If the half-life is extremely long, it's *almost* as though it were not radioactive at all.  Very little of the substance will decay in your brief lifetime, and so the odds of it harming you are pretty low.  The real issue is materials with a medium-length half-life - particularly if they have the ability to bio-absorb and/or climb up the food chain.  Radioactive materials that are not readily absorbed by the body (Cobalt 60, for example), will simply pass through if ingested, although of course they will irradiate the digestive system, which is to be avoided :)

During operation, a nuclear reactor produces over 300 different radioactive isotopes, of which only three are of great concern to health.  Cesium-137, Iodine-131, and Strontium-90.  The reason for each is mid-length half life, coupled with strong bio-uptake.  Click here for a brief description of each, and why they are so dangerous.  TL;DR - they are radioactive, and have a long Biological Half-Life.

Back in the day, there was a super-cool poster called the "Chart of the Nuclides" that you could learn all kinds of interesting stuff from.  Below is a snippet of such a chart.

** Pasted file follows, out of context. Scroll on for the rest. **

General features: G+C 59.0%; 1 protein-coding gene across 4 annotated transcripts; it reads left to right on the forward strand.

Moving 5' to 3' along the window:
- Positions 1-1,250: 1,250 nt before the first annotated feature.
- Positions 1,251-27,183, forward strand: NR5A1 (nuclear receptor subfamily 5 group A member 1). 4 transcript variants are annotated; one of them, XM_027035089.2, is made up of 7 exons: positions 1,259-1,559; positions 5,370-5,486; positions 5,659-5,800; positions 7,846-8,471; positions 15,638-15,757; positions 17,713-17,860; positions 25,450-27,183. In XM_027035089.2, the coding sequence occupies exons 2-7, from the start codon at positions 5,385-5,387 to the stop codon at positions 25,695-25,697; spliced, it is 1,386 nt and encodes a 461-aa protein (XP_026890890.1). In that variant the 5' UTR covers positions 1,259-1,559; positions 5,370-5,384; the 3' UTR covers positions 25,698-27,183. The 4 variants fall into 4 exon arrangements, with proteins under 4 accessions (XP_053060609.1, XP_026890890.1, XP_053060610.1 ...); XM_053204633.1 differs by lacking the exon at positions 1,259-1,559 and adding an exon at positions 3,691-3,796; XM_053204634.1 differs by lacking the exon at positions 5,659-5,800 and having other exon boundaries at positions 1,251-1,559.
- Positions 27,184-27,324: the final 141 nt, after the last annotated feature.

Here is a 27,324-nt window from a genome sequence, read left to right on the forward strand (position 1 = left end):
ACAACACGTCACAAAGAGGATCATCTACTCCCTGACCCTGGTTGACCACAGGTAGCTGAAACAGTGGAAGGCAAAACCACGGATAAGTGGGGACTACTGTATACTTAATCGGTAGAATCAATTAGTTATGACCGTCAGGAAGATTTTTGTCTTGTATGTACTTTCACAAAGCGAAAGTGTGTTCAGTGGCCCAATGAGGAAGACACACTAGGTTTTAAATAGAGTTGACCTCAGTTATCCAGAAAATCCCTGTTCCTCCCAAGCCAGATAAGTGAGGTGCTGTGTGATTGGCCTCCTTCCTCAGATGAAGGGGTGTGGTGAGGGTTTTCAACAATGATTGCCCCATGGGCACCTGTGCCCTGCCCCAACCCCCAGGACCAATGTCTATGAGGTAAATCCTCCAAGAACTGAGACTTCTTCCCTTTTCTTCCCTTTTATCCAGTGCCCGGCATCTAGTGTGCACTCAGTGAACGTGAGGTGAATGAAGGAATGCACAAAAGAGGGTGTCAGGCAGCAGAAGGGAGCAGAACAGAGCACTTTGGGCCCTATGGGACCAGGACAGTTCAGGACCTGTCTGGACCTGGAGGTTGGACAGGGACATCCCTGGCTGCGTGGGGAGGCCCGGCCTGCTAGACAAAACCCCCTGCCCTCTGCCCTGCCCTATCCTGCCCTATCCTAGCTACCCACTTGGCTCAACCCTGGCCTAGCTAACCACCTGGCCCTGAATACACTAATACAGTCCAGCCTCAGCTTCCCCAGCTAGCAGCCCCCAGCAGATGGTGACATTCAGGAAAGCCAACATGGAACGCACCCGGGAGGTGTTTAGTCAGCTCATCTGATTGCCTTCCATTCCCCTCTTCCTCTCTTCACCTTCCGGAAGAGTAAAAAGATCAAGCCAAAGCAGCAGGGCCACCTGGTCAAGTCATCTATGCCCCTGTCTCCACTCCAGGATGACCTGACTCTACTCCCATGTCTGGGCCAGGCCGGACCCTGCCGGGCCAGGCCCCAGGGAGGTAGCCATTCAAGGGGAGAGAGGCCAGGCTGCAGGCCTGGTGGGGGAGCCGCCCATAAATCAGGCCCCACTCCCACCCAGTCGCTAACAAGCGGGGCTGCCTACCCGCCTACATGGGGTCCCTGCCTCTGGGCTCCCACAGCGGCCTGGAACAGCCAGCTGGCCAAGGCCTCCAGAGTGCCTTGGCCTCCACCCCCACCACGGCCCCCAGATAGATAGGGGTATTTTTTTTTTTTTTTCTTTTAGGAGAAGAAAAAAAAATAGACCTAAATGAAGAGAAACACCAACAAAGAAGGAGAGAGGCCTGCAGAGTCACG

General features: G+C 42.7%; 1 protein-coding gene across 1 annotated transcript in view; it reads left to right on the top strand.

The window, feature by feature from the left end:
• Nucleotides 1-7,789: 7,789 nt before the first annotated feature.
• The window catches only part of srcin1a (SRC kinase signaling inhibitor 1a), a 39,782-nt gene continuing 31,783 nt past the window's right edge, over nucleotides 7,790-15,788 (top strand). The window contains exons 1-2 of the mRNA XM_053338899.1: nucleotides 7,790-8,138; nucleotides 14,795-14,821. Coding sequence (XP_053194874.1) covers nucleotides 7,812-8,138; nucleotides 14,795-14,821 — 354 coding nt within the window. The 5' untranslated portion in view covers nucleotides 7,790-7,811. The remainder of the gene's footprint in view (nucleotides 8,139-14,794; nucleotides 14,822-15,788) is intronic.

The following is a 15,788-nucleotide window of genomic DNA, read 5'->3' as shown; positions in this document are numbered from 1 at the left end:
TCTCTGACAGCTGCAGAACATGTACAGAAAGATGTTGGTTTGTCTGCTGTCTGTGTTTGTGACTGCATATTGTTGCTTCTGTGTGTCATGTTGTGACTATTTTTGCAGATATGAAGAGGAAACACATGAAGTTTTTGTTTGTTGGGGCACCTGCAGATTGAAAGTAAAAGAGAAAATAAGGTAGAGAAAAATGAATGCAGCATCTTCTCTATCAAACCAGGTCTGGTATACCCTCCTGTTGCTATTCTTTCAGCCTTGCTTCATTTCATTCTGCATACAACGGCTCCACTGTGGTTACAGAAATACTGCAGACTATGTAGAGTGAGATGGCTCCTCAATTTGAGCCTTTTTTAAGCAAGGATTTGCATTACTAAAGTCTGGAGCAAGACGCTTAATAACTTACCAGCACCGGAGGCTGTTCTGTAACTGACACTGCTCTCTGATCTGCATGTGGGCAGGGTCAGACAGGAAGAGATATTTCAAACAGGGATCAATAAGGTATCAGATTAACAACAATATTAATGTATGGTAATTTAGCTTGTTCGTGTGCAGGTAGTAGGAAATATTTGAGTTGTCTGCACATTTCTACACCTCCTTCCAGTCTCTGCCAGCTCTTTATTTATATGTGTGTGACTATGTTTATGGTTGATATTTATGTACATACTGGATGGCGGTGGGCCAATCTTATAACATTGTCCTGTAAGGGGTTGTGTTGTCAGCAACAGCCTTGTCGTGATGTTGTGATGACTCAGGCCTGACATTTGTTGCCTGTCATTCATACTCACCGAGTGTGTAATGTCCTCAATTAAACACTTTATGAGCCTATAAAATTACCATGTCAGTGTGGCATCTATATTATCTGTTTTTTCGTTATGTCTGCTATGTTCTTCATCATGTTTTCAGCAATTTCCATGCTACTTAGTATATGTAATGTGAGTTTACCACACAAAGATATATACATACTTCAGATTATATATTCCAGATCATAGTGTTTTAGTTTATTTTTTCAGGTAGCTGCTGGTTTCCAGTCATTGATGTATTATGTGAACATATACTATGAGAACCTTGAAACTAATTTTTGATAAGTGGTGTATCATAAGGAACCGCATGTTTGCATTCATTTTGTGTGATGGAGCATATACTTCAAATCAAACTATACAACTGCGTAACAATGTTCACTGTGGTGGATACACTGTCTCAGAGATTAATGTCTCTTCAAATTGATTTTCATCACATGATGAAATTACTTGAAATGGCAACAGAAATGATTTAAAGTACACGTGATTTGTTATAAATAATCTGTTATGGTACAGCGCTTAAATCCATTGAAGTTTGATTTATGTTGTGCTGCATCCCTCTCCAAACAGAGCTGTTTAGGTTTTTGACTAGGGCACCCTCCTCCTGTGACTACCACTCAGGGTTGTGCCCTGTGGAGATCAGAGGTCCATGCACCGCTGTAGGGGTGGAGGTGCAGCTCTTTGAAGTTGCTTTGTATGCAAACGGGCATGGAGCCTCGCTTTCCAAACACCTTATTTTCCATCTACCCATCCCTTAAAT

The chart of the nuclides covers every known isotope, with as much data as possible printed into each color-coded little block: Half-life, major and minor decay modes, decay energy, spin, parity, and (sometimes) atomic mass.   You can still purchase these wicked cool "Big Bang Theory" props here.

Nowadays, all of that information, and much, much more, is freely available online, by clicking here. There's now also a nifty cellphone app, courtesy of the IAEA (International Atomic Energy Agency).

Lastly I would point to a couple of great articles in Wikipedia.  One on Radioactive Decay, and one on Half-Life.  If that's too awful and boring to read, you can always play Half-Life on Steam